We see the same eCommerce SEO mistakes occuring time and time again. The internet is filled with SEO guides featuring a million and one things that ‘e-tailers’ should be doing to increase visitors to their websites. However, it’s not so clear on the critical SEO mistakes that cannibalise search marketing efforts. So, we thought we’d clear things up a little by putting together a guide on the biggest eCommerce SEO mistakes and how to resolve them.
Mistake No.1: Copying Manufacturer Product Descriptions
We get it – you’re a busy eCommerce website adding countless new products to your website every week. But one of the biggest issues we see are brands not writing unique content for their product descriptions. Often, we come across sites where virtually every product description is simply copied and pasted from the manufacturer.
This is not only a wasted opportunity to seed valuable keywords into your content, but also cause your product pages to be flagged by search engines as duplicate content.
Google’s guidelines are very clear on duplicate content;
“Duplicate content generally refers to substantive blocks of content within or across domains that either completely match other content or are appreciably similar.”
How to fix it
Writing unique and keyword-rich product descriptions is a great way to get your products appearing within Google search results. Place keywords naturally within the product description. However, avoid keyword stuffing by ensuring the keyword is not placed more than 2-3 times.
We’ve found an excellent article by Unamo that shares useful tips to writing SEO-friendly product descriptions.
Writing distinct product descriptions should become a standard process for adding new products. However, if you’re guilty of copying manufacturer product descriptions in the past, you may find yourself with a huge task ahead of you. To make this less daunting, start by writing unique descriptions for your top 20-30 selling products and then continue to work through the remaining products.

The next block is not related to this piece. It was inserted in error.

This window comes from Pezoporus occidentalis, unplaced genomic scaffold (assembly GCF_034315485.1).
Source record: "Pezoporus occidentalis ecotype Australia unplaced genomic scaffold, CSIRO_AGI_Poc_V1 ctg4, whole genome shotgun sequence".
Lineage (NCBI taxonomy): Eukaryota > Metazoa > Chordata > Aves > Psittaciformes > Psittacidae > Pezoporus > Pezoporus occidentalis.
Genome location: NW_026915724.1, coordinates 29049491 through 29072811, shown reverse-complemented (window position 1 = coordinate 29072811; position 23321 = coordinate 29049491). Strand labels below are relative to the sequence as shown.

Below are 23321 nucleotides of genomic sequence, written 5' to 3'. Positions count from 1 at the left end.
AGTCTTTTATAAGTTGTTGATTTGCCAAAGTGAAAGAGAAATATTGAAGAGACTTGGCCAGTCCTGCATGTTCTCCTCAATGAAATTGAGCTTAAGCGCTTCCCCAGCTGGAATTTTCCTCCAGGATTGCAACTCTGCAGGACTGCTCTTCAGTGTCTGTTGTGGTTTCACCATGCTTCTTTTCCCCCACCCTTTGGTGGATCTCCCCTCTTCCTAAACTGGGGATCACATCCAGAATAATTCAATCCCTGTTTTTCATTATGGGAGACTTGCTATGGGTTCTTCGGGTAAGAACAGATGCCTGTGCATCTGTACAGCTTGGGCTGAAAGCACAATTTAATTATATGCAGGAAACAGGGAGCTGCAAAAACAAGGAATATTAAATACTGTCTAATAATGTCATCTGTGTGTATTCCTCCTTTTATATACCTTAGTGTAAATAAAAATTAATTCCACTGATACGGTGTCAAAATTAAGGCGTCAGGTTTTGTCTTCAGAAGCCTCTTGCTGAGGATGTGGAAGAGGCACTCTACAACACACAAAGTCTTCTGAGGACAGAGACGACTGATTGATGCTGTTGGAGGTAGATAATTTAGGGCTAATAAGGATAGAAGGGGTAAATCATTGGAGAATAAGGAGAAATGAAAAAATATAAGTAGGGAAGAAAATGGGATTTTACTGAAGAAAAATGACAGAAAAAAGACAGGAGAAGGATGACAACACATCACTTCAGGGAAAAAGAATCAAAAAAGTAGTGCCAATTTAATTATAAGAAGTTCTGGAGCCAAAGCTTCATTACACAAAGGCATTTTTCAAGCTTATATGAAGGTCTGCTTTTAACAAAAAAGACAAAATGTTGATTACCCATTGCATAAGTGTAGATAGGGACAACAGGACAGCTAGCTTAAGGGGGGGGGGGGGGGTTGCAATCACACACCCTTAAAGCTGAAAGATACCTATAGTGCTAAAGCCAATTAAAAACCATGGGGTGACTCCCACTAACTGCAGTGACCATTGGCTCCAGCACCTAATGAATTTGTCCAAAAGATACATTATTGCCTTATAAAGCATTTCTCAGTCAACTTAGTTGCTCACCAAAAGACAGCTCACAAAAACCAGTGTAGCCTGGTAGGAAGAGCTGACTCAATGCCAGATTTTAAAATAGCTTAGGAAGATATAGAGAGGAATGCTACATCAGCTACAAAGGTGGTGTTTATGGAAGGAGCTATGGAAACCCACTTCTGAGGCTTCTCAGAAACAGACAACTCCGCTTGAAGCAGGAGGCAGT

Mistake No.2: Limited or No Product Description at All
While copying and pasting manufacturer product descriptions is no good for SEO, providing limited or no product descriptions at all can be just as bad.
Firstly, with limited or no content, a search engine has very little to judge what your page is about. Therefore, making it less likely to rank for related searches. But, secondly and somewhat more importantly, how effectively will this influence a customer to purchase or not? My guess is highly unlikely.
Therefore, for both search engine optimisation and conversion, product descriptions should be given greater priority and energy.
How to fix it
Product descriptions, alongside other factors, are a key decision maker for a consumer. Therefore, a great deal of energy and focus should be dedicated to making these as compelling and persuasive as possible.
Keep copy clear, simple and engaging. Customers often skim read, so make sure your content is structured in a way that makes it simple to read, by using short words, sentences and paragraphs. Use bullet points to display product features.
In terms of copy length, there’s no one size fits all. This completelyboils down to the product and the target market. Provide enough information to help users decide whether the product is right, but little enough to keep the reader engaged. A general rule of thumb is to stick to between 150 – 350 words.
Mistake No.3: No Customer Reviews
Review signals have become increasingly popular in ranking power. However, despite the increasing importance of reviews, there’s still many websites that are yet to implement reviews on their website. Make sure you’re not one of them!